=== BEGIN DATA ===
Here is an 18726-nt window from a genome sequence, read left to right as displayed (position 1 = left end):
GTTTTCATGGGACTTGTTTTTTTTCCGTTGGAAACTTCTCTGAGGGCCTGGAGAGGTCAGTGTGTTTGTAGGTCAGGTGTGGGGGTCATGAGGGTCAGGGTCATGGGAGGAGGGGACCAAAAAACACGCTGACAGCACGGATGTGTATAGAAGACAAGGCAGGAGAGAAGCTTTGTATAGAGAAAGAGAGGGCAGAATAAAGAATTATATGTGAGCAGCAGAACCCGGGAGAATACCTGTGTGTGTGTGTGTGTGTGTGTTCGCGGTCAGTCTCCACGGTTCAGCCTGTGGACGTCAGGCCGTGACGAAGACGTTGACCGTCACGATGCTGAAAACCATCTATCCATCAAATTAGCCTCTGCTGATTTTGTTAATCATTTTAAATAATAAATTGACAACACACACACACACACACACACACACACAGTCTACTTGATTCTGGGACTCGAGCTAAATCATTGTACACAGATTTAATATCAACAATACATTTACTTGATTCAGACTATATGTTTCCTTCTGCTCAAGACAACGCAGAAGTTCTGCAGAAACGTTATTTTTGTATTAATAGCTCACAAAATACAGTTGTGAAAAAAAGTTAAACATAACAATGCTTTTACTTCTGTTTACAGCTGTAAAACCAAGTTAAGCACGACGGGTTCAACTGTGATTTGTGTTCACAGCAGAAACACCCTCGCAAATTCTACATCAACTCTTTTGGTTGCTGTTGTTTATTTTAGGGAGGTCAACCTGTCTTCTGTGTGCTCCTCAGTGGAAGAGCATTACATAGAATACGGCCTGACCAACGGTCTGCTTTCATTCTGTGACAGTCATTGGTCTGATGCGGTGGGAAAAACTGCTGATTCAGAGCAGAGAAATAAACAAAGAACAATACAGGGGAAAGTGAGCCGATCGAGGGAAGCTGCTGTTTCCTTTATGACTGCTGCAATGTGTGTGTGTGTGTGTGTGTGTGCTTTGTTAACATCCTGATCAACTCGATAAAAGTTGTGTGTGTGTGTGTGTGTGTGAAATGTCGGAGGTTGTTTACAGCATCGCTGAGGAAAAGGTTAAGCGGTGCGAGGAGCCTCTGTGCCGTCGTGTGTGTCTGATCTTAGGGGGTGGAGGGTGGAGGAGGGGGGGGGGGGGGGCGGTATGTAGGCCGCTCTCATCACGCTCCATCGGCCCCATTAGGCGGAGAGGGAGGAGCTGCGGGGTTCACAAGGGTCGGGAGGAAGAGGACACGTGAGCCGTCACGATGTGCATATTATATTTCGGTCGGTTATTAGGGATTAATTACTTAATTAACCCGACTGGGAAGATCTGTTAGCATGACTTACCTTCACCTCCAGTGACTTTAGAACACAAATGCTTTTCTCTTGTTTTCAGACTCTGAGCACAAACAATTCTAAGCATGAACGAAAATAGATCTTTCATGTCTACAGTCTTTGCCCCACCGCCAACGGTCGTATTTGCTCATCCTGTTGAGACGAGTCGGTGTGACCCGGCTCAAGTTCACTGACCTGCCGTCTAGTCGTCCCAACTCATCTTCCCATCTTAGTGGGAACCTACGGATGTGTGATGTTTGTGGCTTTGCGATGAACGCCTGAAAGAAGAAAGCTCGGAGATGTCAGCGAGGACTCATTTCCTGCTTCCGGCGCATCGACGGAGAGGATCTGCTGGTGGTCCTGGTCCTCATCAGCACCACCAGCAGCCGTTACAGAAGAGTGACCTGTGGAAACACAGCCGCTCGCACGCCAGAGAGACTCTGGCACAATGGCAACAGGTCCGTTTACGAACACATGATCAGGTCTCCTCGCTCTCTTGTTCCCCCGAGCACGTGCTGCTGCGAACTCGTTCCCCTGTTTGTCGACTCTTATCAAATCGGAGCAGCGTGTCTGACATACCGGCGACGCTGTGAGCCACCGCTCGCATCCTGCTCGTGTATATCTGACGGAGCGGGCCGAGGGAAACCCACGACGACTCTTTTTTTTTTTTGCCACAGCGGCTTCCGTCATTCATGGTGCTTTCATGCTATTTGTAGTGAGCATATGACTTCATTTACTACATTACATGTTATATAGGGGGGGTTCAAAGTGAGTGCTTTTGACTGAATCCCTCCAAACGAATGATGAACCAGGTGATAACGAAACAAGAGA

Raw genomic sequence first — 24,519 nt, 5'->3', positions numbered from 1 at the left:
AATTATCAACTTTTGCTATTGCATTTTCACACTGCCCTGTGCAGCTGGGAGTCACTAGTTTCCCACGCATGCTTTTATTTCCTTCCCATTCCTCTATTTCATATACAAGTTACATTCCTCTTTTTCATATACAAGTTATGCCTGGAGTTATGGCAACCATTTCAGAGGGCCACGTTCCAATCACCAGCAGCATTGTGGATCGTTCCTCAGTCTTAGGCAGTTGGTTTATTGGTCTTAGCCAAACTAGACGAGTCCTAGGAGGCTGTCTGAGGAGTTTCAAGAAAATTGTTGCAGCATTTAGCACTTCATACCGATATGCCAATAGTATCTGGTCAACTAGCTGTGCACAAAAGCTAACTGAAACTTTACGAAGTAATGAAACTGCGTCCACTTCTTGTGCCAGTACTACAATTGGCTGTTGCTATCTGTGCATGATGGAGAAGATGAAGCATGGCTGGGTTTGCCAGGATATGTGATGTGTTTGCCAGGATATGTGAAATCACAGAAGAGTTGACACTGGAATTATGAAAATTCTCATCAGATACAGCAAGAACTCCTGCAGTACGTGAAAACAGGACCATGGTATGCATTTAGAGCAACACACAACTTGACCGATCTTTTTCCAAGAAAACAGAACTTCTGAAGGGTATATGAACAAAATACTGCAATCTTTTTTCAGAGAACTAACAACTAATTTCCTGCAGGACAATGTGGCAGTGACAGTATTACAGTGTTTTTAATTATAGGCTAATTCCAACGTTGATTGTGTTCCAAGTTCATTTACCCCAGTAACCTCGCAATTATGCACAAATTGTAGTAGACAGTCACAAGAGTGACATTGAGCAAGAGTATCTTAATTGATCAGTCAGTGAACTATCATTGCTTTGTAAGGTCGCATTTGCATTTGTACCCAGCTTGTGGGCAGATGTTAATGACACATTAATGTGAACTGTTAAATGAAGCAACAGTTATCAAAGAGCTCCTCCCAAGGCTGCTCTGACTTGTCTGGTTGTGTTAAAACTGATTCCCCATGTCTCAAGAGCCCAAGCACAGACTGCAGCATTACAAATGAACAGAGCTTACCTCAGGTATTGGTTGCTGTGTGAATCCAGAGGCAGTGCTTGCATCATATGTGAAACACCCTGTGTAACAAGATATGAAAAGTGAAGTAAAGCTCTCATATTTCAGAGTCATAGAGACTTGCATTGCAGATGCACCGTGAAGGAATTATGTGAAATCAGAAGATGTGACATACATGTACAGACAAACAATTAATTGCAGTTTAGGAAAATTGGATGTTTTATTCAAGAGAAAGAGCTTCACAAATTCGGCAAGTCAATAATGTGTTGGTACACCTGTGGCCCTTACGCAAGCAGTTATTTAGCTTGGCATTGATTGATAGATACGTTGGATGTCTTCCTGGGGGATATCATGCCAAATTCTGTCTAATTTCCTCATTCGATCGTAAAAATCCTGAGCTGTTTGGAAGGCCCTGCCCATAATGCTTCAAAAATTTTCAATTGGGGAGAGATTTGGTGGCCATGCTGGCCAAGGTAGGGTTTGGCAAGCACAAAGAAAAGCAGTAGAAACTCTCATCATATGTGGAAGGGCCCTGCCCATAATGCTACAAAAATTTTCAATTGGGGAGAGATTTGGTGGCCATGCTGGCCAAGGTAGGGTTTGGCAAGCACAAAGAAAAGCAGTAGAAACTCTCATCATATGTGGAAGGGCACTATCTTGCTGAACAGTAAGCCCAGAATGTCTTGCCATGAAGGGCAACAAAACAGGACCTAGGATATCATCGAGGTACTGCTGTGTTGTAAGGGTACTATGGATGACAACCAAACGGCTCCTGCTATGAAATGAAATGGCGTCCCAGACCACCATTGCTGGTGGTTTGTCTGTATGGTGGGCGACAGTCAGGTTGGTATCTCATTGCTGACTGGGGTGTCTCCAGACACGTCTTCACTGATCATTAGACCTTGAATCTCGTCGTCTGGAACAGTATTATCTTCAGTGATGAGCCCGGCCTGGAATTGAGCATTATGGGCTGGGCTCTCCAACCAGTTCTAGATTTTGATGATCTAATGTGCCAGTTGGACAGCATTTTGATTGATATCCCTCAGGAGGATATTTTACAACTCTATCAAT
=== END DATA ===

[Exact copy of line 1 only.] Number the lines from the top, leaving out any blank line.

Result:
Here is an 18726-nt window from a genome sequence, read left to right as displayed (position 1 = left end):